Lighting is one of the most crucial elements of shooting on a green screen. Doing this correctly will save you both time and money during the post-production process. Here’s how you can properly light a green screen studio space for the best possible results:


Keying The Green Screen Effectively

The most critical part of keying is having the screen evenly lit up. Big, soft light sources are the most sensible choice to achieve this. Hard light sources tend to cause issues with hot spots on the green screen, which will cause problems when attempting to key the screen out. The texture on the screen will be exaggerated which will also cause problems when keying.


Shadows Will Equal Uneven Lighting

The light must be even across the entire green screen. If it isn’t, you will experience problems with the key, as they are less saturated with green and may even begin to approach a similar tone to any clothing that the subject(s) of the video could be wearing. Areas of clothing will then disappear on screen.


A Way Of Measuring Lighting

A light meter can clue you in on which parts of the green screen may need additional light. Another way you can figure this out is by turning on the zebra on the camera and slowly open up the aperture. It should pick the zebra stripes up at the same time, and if it doesn’t, you’ll know exactly where your problem areas of lighting are.


Using Space Lights When Starting Out

Space lights are an ideal starter light when lighting green screen studios. They are a soft light source and will do the majority of the work for you. For additional lighting, you can use something like tube boxes to assist. They have a large lighting area that can give excellent results.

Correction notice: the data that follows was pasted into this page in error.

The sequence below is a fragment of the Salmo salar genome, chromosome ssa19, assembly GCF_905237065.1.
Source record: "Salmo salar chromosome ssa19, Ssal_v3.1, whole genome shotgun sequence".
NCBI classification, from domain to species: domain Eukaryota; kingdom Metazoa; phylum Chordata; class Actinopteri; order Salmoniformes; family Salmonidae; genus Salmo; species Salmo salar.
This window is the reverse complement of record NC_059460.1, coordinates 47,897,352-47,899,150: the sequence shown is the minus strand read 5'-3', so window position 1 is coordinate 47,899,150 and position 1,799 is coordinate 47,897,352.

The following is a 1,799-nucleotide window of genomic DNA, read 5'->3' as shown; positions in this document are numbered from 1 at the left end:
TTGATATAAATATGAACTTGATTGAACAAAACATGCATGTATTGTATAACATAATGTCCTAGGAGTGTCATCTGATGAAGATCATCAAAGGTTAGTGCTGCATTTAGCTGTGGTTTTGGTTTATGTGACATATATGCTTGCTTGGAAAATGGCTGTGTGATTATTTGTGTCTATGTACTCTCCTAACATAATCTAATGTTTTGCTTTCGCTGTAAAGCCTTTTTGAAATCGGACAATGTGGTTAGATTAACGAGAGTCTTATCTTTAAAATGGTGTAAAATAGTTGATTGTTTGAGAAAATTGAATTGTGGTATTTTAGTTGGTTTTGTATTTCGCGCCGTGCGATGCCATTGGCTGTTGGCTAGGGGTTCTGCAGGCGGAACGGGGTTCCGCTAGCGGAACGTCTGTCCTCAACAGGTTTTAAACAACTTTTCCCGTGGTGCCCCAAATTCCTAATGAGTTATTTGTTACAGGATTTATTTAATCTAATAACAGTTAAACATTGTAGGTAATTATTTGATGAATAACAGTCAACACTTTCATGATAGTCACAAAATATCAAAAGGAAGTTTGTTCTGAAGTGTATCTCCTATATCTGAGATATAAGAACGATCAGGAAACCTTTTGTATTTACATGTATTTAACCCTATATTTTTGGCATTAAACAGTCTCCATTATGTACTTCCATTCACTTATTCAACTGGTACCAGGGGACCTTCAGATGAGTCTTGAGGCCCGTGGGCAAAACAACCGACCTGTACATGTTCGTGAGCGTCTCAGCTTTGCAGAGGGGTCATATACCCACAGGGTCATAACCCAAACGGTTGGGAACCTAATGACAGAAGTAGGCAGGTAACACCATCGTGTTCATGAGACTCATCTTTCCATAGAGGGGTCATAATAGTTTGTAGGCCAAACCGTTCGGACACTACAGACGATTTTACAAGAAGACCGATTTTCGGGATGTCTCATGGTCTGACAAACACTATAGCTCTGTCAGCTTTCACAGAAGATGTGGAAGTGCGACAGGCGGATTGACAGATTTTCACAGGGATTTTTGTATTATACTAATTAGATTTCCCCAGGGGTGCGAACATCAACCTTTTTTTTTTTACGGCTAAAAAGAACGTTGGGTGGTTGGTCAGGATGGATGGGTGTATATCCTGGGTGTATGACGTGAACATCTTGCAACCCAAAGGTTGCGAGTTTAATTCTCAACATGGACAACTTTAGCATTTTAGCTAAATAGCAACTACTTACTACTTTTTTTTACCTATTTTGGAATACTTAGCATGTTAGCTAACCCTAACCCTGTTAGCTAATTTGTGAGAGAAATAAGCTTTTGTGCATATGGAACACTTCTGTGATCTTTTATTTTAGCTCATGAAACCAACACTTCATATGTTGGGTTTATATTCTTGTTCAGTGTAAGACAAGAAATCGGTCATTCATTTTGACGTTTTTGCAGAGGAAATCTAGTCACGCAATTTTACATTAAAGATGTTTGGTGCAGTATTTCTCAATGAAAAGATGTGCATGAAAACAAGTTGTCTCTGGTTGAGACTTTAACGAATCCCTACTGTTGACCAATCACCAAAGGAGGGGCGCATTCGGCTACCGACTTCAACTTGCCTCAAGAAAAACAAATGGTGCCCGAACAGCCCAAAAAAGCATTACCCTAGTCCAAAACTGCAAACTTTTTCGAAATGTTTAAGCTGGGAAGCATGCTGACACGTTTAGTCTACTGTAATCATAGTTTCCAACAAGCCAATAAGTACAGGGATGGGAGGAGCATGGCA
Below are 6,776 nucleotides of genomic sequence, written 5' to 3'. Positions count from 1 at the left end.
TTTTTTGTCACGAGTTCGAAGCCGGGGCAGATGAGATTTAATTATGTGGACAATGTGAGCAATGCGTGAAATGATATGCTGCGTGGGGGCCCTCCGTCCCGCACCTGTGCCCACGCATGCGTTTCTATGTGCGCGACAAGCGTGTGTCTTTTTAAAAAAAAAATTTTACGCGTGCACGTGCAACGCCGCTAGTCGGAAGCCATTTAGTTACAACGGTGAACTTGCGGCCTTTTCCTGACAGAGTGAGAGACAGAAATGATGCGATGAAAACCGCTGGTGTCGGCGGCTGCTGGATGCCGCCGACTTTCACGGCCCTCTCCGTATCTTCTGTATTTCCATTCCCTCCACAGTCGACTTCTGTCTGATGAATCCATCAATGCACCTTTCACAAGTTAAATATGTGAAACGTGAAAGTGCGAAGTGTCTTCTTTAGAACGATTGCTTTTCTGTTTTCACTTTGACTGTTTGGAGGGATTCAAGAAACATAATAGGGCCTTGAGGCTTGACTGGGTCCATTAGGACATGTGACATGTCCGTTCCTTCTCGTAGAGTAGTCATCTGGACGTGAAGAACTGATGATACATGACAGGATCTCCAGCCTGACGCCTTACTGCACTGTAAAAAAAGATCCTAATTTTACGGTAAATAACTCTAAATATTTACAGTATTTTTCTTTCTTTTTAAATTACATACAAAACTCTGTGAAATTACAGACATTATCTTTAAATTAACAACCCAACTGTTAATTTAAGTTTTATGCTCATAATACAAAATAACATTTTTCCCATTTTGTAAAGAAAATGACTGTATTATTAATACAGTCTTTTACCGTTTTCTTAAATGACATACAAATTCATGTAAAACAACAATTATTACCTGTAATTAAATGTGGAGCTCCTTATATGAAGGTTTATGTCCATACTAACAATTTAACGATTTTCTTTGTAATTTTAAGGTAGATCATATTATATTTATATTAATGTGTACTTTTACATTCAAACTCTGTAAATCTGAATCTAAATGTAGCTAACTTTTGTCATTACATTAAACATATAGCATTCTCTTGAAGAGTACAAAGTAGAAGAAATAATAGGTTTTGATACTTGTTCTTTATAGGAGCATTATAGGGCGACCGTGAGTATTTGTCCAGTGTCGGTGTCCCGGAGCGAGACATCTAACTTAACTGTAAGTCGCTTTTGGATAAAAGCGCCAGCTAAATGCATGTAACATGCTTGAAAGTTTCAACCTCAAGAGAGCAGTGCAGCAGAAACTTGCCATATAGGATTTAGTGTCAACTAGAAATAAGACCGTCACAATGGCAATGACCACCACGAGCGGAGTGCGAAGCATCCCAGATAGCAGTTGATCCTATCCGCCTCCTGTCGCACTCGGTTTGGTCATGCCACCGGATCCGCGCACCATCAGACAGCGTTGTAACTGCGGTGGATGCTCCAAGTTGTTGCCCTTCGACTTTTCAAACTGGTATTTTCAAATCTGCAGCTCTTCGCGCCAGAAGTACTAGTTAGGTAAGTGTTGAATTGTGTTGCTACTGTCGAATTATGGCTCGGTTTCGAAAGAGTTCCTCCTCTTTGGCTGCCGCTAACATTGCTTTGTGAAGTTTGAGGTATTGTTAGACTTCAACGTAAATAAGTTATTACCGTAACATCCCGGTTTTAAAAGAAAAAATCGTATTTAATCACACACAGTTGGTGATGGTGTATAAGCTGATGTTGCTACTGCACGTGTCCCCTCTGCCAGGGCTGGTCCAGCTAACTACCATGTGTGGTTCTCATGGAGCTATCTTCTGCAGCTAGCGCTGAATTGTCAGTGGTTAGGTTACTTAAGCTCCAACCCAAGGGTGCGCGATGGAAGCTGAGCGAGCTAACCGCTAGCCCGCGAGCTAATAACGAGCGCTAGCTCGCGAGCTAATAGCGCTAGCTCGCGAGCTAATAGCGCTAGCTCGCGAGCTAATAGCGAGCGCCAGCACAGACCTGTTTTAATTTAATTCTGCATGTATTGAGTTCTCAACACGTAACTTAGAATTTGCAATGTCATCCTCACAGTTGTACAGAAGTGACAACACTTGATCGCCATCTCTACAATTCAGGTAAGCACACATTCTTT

Properly Lighting The Subject(s)

Lighting the subject(s) is another crucial thing to consider once you’ve lit your green screen studio space. You should continue to light them as you usually would any other time, but also consider a few things. You should avoid creating shadows as they can cause problems with the key, and avoid creating hot spots on the green screen. A rim light can be useful for helping to separate the subject(s) from the background, and can also bleach out any green spill that might be coming from the background. If you don’t do this, you’ll add more time on to the post-production as you’ll have to colour correct it out.


The most important things to remember about lighting your green screen studio space is that it must be evenly lit with vast, soft lighting. Avoid creating any shadows when lighting the subject and control green spill using negative fill and rim lighting. Getting the best possible result as early on in the production as possible will save you time and money, which are extremely valuable when shooting. You’ll also get better results, so make sure you use these tips vigilantly.